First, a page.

When Sudanese President Omar al-Bashir called for a national dialogue with the opposition some four months ago, he hoped the move would quell years of unrest and “solve the political crisis in Sudan”. The process, however, appears to have further divided the Sudanese opposition, with some forces viewing it as yet another government attempt to cling to power.
Two weeks after the arrest of Al-Sadiq al-Mahdi, a key opposition figure and a proponent of the national dialogue, the whole process appears to be teetering on the brink, as talks about the resumption of the dialogue have been delayed.
Al-Mahdi, 78, was detained for speaking out against the Rapid Support Forces (RSF), a government-sponsored force formed in August 2013, which he accused of allegedly committing atrocities in Darfur and Kordofan states. The Umma Party, led by al-Mahdi, was one of the largest opposition parties to sign up to the national dialogue process, as it holds a substantial membership in the two states.
Following al-Mahdi’s criticism, battalions of the RSF were deployed around the Sudanese capital while the Sudanese Armed Forces remained silent. On the same day, the leader of the RSF, Mohamed Hamdan Daglo, held a press conference on Al-Sharooq TV in which he stated, “We [the RSF] have the power now – others have to obey us. If the government has an army, let them show us the army.”
Speaking from the Sudanese capital, Magdi El Gizouli, a fellow at the Rift Valley Institute, a research organisation based in Kenya, told Al Jazeera: “In Khartoum there is an atmosphere of coup, people are afraid that if the government leaves, the RSF will take over and reap chaos across the country”.
The situation in Khartoum is very confused. No one knows why al-Mahdi has been arrested; the Umma Party has now decided to pull out of the national dialogue.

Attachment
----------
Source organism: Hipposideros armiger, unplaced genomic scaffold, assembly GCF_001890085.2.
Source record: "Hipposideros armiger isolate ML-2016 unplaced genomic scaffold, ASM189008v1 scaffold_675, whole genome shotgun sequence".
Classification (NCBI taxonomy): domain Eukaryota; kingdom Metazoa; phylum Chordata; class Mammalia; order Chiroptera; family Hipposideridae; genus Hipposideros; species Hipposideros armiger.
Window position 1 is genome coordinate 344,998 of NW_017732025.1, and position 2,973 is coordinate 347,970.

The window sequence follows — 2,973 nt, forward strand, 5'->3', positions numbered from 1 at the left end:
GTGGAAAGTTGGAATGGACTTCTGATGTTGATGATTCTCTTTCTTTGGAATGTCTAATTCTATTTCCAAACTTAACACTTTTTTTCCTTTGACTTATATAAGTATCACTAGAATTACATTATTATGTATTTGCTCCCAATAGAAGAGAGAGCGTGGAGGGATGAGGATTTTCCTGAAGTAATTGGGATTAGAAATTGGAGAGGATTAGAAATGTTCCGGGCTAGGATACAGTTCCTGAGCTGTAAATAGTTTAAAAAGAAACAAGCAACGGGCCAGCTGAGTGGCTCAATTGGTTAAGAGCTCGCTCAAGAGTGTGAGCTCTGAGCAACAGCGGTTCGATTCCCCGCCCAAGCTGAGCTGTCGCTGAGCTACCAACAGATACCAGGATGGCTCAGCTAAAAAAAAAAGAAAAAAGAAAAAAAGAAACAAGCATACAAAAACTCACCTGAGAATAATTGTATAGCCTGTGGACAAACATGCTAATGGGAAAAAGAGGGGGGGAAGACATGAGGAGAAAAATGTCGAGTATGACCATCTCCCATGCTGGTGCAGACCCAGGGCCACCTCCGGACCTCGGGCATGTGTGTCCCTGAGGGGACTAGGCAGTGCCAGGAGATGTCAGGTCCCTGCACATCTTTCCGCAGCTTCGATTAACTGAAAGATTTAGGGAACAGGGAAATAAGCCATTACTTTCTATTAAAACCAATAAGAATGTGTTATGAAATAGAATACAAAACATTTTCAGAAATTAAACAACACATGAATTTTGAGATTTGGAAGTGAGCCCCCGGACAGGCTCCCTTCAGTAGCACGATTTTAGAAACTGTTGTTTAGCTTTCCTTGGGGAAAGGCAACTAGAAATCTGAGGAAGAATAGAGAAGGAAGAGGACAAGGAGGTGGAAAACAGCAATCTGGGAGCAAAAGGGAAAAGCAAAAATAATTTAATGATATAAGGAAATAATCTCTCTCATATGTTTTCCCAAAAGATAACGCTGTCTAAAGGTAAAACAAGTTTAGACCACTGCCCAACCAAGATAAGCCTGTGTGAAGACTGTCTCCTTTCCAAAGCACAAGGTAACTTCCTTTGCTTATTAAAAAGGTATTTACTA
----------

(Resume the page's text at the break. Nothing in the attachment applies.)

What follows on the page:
A government official later denied on local TV that there had been a coup, however the display of force is thought to be a reaction to al-Mahdi’s comments.
Sudanese journalist Faisal Mohamed Salih, speaking from Khartoum, told Al Jazeera that “the situation in Khartoum is very confused. No one knows why al-Mahdi has been arrested; the Umma Party has now decided to pull out of the national dialogue,” while other opposition parties are calling for al-Mahdi’s release.
A statement issued by the opposition Popular Congress Party (PCP) and Reform Now Party (RNP) said the “abusive move” against al-Mahdi showed that the government had backtracked on its commitment to allow more freedom. They called for his immediate release and dismissed the charges but remain committed to talks.
The national dialogue has divided the opposition into two forces; namely, those wanting to work with the government, and others that continue to oppose it. The National Consensus Forces, a coalition of opposition parties, suspended the Umma Party, PCP and the Justice Party in April for continuing to unconditionally engage with the government.
“The opposition is split into two structures, the reactionary parties, those of the old regime – al-Turabi, al-Mahdi, [President] Bashir – and the modern forces, the Sudanese Revolutionary Front, comprised of rebel groups from Darfur, South Kordofan, Blue Nile and the Beja Congress from the east, as well as students [university opposition groups],” Gizouli added.